The White House issued a memo Thursday directing all hospitals that accept Medicare and Medicaid to end discrimination against same-sex couples, thereby granting full visitation and medical power of attorney rights to gay and lesbian partners at the vast majority of hospitals nation-wide.
The President's order directed the Department of Health and Human Services to establish a framework which guarantees the rights almost universally; likewise, the story has been welcomed almost universally in the press.
"It seems like common sense to allow those closest to a person the right to offer love and support in those times of need," opined Chicago Now's gay blog. "It's a right that I feel many people take for granted. How many of us have had loved ones fall ill only to find that once they were admitted to the hospital we were nothing more than a 'friend' in the hospitals eyes. If you recall, a lesbian was refused visitation of her dying partner in Florida just last year."
"Every day, all across America, patients are denied the kindnesses and caring of a loved one at their sides whether in a sudden medical emergency or a prolonged hospital stay," President Obama wrote.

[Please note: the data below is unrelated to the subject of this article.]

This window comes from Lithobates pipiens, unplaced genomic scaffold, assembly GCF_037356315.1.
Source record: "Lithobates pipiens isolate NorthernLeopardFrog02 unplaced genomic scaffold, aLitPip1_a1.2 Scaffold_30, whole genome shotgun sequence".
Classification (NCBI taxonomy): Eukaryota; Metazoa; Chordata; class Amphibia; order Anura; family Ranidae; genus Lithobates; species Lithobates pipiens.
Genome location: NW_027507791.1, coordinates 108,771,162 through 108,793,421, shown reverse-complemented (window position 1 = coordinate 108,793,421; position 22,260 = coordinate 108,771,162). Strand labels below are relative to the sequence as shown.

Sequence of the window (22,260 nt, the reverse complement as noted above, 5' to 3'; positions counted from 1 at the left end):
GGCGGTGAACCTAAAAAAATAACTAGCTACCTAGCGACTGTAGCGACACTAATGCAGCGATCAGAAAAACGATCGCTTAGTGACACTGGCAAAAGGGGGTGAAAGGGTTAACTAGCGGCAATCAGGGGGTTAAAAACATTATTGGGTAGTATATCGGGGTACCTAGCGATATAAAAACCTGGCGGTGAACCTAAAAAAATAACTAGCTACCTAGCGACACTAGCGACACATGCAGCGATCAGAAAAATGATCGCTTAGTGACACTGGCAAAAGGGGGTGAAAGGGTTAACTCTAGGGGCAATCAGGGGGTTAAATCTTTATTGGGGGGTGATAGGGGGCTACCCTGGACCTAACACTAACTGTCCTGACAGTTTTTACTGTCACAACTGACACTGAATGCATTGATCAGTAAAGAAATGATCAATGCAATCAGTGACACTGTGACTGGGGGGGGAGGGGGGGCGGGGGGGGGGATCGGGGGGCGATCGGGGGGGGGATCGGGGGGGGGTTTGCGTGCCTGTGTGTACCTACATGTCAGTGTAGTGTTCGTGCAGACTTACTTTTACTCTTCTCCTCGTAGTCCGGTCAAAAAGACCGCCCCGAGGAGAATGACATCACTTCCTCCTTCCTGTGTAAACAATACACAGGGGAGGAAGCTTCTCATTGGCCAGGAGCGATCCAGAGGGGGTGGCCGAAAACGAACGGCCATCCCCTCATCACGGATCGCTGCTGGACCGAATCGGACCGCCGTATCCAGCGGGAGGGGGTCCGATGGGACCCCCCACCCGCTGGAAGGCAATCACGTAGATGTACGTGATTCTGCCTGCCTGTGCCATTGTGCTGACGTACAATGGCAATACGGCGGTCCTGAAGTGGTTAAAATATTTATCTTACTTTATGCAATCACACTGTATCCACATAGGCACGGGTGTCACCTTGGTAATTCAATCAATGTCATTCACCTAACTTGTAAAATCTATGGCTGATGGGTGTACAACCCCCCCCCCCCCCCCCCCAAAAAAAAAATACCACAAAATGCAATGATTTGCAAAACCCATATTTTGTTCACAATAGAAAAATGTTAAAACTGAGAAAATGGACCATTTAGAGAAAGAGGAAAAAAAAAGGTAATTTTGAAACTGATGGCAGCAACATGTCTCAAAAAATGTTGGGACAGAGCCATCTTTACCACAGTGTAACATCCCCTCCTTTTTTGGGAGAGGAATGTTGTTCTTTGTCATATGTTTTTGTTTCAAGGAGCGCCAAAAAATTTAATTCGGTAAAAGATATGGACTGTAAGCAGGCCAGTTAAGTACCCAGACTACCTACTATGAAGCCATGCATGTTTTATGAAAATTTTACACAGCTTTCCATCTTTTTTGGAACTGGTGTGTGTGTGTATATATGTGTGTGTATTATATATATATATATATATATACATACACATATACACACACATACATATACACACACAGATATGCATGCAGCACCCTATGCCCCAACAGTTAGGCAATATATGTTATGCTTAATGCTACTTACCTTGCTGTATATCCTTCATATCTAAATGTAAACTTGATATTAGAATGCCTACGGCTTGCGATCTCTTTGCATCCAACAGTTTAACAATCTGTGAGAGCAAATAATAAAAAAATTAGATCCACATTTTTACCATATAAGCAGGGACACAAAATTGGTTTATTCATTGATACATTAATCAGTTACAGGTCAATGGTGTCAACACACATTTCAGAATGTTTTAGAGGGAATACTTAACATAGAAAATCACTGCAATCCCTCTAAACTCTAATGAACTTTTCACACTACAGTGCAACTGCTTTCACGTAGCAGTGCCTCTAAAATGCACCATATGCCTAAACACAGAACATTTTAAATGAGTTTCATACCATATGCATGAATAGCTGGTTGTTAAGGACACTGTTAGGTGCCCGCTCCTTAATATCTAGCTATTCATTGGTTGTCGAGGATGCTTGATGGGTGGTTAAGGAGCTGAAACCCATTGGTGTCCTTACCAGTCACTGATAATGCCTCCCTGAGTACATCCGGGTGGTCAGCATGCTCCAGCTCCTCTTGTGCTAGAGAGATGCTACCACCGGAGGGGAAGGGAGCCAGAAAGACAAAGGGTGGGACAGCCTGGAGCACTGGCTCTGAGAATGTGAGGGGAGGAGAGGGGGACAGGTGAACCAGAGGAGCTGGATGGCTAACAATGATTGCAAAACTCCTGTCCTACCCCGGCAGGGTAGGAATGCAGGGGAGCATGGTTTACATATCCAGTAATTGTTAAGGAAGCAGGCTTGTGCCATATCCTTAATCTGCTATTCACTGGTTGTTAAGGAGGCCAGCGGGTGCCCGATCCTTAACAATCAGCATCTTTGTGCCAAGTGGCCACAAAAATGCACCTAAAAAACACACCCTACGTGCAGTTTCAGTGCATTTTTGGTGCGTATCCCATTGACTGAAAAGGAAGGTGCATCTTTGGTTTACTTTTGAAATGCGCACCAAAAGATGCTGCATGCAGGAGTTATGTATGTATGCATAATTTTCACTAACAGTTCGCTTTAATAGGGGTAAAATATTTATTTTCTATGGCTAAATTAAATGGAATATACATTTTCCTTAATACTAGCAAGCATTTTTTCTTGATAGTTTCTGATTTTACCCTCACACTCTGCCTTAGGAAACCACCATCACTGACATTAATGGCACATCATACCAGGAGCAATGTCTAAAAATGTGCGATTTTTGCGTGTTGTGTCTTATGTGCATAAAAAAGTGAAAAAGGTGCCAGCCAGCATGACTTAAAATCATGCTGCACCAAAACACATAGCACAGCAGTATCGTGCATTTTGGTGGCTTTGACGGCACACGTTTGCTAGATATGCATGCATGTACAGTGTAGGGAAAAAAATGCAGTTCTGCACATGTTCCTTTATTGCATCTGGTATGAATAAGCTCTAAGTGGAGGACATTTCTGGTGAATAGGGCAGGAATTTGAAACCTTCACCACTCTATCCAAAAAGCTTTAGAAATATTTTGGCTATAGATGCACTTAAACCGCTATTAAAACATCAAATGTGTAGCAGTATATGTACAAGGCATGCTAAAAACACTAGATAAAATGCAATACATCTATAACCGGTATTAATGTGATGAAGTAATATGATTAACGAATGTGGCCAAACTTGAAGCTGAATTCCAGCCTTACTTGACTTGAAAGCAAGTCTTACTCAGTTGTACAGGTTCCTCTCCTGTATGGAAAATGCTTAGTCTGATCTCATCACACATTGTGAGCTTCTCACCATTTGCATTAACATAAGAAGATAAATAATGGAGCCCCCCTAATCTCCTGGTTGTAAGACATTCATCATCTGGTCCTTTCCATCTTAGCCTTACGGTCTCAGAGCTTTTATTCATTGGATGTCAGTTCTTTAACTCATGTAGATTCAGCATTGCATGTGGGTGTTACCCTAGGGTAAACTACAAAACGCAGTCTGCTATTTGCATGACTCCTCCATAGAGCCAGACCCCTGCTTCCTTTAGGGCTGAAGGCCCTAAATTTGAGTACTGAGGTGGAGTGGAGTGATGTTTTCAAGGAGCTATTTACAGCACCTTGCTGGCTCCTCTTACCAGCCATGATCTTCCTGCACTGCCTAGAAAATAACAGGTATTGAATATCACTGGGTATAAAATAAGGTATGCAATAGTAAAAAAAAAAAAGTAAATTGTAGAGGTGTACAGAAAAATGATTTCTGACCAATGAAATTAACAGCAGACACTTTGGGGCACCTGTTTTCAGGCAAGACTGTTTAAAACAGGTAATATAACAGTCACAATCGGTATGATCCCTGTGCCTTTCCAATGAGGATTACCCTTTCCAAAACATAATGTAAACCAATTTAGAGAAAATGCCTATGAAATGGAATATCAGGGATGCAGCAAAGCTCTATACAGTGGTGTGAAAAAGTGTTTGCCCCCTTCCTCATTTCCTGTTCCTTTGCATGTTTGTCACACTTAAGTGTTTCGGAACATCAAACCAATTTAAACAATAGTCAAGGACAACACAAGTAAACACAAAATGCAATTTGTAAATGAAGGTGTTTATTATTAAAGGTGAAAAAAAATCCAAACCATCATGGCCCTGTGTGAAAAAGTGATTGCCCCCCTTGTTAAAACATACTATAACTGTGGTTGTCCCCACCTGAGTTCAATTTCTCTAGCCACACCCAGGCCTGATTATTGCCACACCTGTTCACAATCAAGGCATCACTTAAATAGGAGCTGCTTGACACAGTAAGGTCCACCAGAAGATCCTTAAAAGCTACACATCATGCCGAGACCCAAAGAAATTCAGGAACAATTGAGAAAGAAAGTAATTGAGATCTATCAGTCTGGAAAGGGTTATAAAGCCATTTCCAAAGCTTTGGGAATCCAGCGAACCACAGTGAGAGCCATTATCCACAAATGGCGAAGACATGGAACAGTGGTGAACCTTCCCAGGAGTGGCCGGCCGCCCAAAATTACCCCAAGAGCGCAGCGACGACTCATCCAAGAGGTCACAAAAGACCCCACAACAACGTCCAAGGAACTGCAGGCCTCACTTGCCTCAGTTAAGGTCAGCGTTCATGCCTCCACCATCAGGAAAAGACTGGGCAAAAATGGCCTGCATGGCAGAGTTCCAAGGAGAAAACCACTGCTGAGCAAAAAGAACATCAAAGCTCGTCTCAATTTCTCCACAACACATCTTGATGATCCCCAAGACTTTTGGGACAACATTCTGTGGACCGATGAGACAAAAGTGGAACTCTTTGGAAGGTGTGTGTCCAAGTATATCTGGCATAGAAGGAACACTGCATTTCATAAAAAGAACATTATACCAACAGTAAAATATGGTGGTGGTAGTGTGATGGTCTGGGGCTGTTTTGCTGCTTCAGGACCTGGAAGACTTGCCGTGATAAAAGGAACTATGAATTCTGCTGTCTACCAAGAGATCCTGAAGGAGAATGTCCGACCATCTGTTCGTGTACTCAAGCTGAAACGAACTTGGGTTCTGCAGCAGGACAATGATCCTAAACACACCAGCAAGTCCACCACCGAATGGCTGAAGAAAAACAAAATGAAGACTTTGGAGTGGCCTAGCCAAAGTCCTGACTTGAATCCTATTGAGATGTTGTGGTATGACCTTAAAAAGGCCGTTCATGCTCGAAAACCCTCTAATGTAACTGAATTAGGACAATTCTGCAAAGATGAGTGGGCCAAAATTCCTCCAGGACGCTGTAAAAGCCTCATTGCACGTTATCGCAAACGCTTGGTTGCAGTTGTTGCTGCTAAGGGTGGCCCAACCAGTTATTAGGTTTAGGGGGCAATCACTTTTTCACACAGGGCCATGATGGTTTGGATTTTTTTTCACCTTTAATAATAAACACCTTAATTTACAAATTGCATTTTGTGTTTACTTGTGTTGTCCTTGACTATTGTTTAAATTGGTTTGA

"Gay and lesbian Americans are often barred from the bedsides of the partners with whom they have spent decades of their lives -- unable to be there for the person they love."
The issue has been a centerpiece of many a gay rights petition and rally over the years, though conservatives in government had been capable of keeping the barricade in place until President Obama's election.
"The new rules do not apply only to gays," wrote Michael Shear, in The Washington Post. "They also affect widows and widowers who have found themselves unable to receive visits from a friend or companion. And it would allow members of some religious orders to designate someone other than a family member to make medical decisions."
While the move will likely earn President Obama some of the political credit he lost by dragging his feet on repealing "Don't Ask, Don't Tell," The Human Rights Campaign said it had been working with the administration for some time to ensure this order would be issued, according to CNN.
"In the absence of gay people being able to legally marry in most jurisdictions, this is a step to rectify a gross inequity," said David Smith, an executive at the Human Rights Campaign, told the network. "Because without gay marriage, much more inequities exist. It should be applauded."